7. Letter From the Under Secretary of State (Herter) to the Ambassador in Lebanon (McClintock)1

Dear Bob: I was very glad to get your good letter of January 292 in regard to the Palestine refugee problem. This is a problem which has been hanging heavy over my head for a long time, and the answer is certainly not a simple one. As of the moment, it seems to be complicated even more than we would have thought possible by the uncertainties of the permutations and combinations in the Middle East [Page 19] which may well end in the majority of these refugees being located in Iraq or in some new federation. There are threats of the Egyptians setting up a new Palestinian Government using the refugees in the Gaza Strip as a nucleous as a political squeeze on Israel, and there are as you may have gathered, possibilities of the whole Middle East blowing up in smoke in the next few weeks.

Recently the Israelis have been making very strenuous efforts to borrow from the EX-IM Bank or the new Development Fund. Both loaning agencies dropped the baby in our laps on political grounds and so advised the Israelis. As a result, I have had several talks with the Ambassador in which both the immigration problem and the refugee problem have been discussed at length. With regard to the former, the 100,000 anticipated immigration for last year turned out to be 70,000. The number is now down to about 2,000 a month and dropping steadily. Actually those who are leaving Israel, I am told, have just about balanced the population during the last few months. This does not prove much except that unless Russia changes its policy materially, this ought not to be a problem of great numbers in the near future. With respect to the refugees, the Ambassador has made the situation reasonably clear. He has told me that Israel will make an offer to take perhaps as many as thousands3 of the existing refugees and will arrange for resettlement costs in a generous way just as soon as such an offer can become a part of some scheme that had some hope of success. He felt that such an offer would now spin around in outer space with the immediate acceptance of the Israeli offer and nothing done to resettle those who could not be included in repatriation. He has been talking to Hammarskjold who, as you know, is working hard on the possibilities of a Middle East Development Fund which would put into being sufficient public works projects to enlist the labors of many of these refugees. Israel would want to have resettlement a corollary to such developments which falls very much in line with what Labouisse and Hammarskjold have been discussing lately.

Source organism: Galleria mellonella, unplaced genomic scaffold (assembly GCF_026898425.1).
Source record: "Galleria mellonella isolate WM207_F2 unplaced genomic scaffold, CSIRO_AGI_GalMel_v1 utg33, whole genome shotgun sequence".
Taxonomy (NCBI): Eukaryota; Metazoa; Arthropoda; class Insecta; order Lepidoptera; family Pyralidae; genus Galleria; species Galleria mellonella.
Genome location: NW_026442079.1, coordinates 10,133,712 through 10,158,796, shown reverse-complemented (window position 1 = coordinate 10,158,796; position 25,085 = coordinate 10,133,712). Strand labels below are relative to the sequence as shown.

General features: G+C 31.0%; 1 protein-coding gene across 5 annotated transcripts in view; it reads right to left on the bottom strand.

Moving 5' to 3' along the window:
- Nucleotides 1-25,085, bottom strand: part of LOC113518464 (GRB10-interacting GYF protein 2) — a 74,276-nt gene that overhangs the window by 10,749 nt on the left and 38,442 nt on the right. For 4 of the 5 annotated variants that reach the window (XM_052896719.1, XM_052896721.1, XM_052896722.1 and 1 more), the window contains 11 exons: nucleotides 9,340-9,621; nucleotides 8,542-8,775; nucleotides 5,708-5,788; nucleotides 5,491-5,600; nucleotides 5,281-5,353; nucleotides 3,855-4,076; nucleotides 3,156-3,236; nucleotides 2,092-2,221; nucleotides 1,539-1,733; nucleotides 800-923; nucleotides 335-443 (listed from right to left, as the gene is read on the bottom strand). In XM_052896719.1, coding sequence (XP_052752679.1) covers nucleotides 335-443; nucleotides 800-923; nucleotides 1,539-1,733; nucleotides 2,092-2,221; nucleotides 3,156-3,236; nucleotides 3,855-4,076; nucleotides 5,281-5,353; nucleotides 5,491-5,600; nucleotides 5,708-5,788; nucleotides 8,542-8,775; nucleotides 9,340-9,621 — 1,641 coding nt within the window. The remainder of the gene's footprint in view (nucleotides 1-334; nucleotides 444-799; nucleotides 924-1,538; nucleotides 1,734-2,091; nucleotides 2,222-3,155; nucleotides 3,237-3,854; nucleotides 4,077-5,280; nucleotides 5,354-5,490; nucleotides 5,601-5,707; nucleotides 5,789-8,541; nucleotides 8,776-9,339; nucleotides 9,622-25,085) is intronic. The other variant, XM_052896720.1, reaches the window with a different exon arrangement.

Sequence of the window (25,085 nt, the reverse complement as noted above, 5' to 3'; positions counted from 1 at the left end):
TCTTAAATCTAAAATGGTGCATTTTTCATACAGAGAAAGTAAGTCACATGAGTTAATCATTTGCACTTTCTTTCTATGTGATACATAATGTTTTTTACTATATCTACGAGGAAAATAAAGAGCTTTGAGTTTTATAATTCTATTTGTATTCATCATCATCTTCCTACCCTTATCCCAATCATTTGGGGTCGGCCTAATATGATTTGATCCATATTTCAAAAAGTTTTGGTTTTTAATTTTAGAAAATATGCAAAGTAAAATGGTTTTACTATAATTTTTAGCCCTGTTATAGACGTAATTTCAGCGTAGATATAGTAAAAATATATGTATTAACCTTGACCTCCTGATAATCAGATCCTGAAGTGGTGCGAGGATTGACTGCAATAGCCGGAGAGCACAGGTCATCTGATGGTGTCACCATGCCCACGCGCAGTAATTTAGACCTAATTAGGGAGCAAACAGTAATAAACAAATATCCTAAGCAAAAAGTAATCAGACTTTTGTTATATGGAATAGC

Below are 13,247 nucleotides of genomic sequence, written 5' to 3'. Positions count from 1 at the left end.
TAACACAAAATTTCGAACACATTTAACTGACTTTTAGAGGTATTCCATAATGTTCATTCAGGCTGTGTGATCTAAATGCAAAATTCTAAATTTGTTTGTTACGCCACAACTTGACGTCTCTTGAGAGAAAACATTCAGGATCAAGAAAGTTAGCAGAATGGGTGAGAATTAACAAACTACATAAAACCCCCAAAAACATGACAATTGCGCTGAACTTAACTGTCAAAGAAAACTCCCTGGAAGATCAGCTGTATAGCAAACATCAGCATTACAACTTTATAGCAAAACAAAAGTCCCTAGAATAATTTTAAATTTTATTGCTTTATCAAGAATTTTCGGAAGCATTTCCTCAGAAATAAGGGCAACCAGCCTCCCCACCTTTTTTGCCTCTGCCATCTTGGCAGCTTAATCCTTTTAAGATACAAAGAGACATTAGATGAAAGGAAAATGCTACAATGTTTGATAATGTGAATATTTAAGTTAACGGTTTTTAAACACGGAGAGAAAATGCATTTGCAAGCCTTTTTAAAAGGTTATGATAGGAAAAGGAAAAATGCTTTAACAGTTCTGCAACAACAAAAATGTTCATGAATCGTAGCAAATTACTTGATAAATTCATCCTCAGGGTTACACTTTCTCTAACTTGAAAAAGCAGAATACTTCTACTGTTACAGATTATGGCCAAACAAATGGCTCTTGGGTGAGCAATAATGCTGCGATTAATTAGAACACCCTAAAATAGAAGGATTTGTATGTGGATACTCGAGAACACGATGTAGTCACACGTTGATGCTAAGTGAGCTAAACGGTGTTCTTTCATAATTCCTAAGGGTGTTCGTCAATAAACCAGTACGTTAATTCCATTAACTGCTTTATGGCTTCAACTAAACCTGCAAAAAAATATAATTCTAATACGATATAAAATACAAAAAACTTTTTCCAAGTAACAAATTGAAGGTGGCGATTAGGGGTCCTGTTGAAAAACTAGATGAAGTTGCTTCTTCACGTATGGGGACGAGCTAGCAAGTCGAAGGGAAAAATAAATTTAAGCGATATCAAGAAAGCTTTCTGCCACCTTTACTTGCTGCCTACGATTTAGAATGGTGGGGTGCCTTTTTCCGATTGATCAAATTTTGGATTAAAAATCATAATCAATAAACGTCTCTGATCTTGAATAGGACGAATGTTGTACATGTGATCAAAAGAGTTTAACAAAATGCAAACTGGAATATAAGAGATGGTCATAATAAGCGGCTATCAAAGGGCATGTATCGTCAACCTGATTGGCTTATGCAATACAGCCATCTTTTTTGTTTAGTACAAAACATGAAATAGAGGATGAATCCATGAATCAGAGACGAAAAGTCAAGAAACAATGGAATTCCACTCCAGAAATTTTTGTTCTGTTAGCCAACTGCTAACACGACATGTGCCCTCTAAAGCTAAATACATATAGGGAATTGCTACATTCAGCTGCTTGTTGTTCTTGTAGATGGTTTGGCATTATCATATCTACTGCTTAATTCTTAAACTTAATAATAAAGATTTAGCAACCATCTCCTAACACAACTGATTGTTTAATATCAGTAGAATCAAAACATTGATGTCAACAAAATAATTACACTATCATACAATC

The above is only a condensation of some of the thinking now going on in connection with this problem. Every time it arises for discussion, the moment seems inopportune to grasp the nettle firmly and I am afraid that this is again one of those moments. However, as I say, the problem does not leave my mind during any part of my conscious hours.

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In spite of my being so negative, I was delighted to get your letter and hope you will keep sending me similar ideas of the same kind which you may have.

With warmest regards,

As ever,

Christian A. Herter 4
  1. Source: Eisenhower Library, Herter Papers. Secret. Drafted by Herter.
  2. In his letter, McClintock speculated that perhaps only 2 years remained before a major war in the Middle East occurred and suggested that solution of the refugee problem might well ease the tensions in the area. The Ambassador proposed a carrot-and-stick approach with both sides using U.S. aid as the vehicle for doing so. (Ibid.)
  3. At this point in the source text, “100,000” was crossed out and the word “thousands” written in.
  4. Printed from a copy that bears this typed signature.